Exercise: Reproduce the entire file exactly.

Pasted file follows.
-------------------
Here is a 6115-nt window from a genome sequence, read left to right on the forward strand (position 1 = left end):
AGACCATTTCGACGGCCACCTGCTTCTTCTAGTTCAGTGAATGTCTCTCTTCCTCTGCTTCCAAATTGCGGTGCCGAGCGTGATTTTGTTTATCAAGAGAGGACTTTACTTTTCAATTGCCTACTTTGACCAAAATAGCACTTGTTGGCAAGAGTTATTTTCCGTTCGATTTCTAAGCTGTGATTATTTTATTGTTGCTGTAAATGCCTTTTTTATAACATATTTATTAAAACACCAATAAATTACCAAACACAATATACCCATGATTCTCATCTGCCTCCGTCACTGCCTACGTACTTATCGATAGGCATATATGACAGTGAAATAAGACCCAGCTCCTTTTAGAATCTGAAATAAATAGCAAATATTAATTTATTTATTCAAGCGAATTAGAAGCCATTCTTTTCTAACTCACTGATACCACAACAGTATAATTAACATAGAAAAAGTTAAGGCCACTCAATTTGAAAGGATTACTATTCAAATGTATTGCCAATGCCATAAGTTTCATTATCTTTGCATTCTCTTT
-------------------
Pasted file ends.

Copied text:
Here is a 6115-nt window from a genome sequence, read left to right on the forward strand (position 1 = left end):
AGACCATTTCGACGGCCACCTGCTTCTTCTAGTTCAGTGAATGTCTCTCTTCCTCTGCTTCCAAATTGCGGTGCCGAGCGTGATTTTGTTTATCAAGAGAGGACTTTACTTTTCAATTGCCTACTTTGACCAAAATAGCACTTGTTGGCAAGAGTTATTTTCCGTTCGATTTCTAAGCTGTGATTATTTTATTGTTGCTGTAAATGCCTTTTTTATAACATATTTATTAAAACACCAATAAATTACCAAACACAATATACCCATGATTCTCATCTGCCTCCGTCACTGCCTACGTACTTATCGATAGGCATATATGACAGTGAAATAAGACCCAGCTCCTTTTAGAATCTGAAATAAATAGCAAATATTAATTTATTTATTCAAGCGAATTAGAAGCCATTCTTTTCTAACTCACTGATACCACAACAGTATAATTAACATAGAAAAAGTTAAGGCCACTCAATTTGAAAGGATTACTATTCAAATGTATTGCCAATGCCATAAGTTTCATTATCTTTGCATTCTCTTT